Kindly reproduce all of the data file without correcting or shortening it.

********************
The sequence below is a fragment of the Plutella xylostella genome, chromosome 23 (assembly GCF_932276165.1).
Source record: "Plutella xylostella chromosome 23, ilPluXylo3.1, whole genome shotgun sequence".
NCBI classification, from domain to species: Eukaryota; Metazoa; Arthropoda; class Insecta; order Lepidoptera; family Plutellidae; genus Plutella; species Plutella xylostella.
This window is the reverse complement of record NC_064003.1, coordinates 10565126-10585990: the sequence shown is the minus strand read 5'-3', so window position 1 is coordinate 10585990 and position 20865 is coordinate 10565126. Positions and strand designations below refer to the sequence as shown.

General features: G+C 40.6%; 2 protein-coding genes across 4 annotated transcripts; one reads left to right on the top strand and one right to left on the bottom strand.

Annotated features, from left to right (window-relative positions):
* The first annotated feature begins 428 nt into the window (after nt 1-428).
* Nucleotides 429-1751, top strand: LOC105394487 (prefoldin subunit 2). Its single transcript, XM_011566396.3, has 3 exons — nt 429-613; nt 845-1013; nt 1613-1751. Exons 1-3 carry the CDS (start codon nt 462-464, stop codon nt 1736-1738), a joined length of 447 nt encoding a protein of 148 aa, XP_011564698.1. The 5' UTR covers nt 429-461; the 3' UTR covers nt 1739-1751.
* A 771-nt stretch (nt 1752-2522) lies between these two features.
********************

The sequence below is a fragment of the Plutella xylostella genome, chromosome 23 (assembly GCF_932276165.1).
Source record: "Plutella xylostella chromosome 23, ilPluXylo3.1, whole genome shotgun sequence".
NCBI classification, from domain to species: Eukaryota; Metazoa; Arthropoda; class Insecta; order Lepidoptera; family Plutellidae; genus Plutella; species Plutella xylostella.
This window is the reverse complement of record NC_064003.1, coordinates 10565126-10585990: the sequence shown is the minus strand read 5'-3', so window position 1 is coordinate 10585990 and position 20865 is coordinate 10565126. Positions and strand designations below refer to the sequence as shown.

General features: G+C 40.6%; 2 protein-coding genes across 4 annotated transcripts; one reads left to right on the top strand and one right to left on the bottom strand.

Annotated features, from left to right (window-relative positions):
* The first annotated feature begins 428 nt into the window (after nt 1-428).
* Nucleotides 429-1751, top strand: LOC105394487 (prefoldin subunit 2). Its single transcript, XM_011566396.3, has 3 exons — nt 429-613; nt 845-1013; nt 1613-1751. Exons 1-3 carry the CDS (start codon nt 462-464, stop codon nt 1736-1738), a joined length of 447 nt encoding a protein of 148 aa, XP_011564698.1. The 5' UTR covers nt 429-461; the 3' UTR covers nt 1739-1751.
* A 771-nt stretch (nt 1752-2522) lies between these two features.